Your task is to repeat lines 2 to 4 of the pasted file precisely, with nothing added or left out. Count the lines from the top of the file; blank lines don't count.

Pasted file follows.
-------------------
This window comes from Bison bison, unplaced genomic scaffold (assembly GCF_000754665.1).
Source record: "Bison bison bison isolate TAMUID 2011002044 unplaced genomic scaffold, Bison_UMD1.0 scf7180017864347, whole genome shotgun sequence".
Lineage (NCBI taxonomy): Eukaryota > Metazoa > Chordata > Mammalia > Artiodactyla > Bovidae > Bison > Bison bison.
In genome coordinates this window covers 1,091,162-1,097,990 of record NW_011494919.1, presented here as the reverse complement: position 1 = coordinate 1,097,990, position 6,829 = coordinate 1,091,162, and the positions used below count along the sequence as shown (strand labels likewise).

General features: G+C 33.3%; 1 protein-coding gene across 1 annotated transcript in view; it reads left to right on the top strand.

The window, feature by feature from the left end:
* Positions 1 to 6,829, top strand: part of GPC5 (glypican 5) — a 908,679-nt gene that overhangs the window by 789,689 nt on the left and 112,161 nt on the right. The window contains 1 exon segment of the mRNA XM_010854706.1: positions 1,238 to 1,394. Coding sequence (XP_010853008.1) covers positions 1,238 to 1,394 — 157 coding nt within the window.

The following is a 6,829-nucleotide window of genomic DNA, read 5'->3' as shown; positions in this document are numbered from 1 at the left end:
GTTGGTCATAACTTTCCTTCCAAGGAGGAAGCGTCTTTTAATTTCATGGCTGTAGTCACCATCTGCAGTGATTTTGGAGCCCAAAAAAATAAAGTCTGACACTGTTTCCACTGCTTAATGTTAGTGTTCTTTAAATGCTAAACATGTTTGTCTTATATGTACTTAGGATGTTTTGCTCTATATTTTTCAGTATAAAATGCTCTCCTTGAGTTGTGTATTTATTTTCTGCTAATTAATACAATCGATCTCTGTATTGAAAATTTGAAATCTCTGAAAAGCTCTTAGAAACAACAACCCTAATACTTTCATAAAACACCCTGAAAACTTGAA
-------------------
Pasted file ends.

Source record: "Bison bison bison isolate TAMUID 2011002044 unplaced genomic scaffold, Bison_UMD1.0 scf7180017864347, whole genome shotgun sequence".
Lineage (NCBI taxonomy): Eukaryota > Metazoa > Chordata > Mammalia > Artiodactyla > Bovidae > Bison > Bison bison.
In genome coordinates this window covers 1,091,162-1,097,990 of record NW_011494919.1, presented here as the reverse complement: position 1 = coordinate 1,097,990, position 6,829 = coordinate 1,091,162, and the positions used below count along the sequence as shown (strand labels likewise).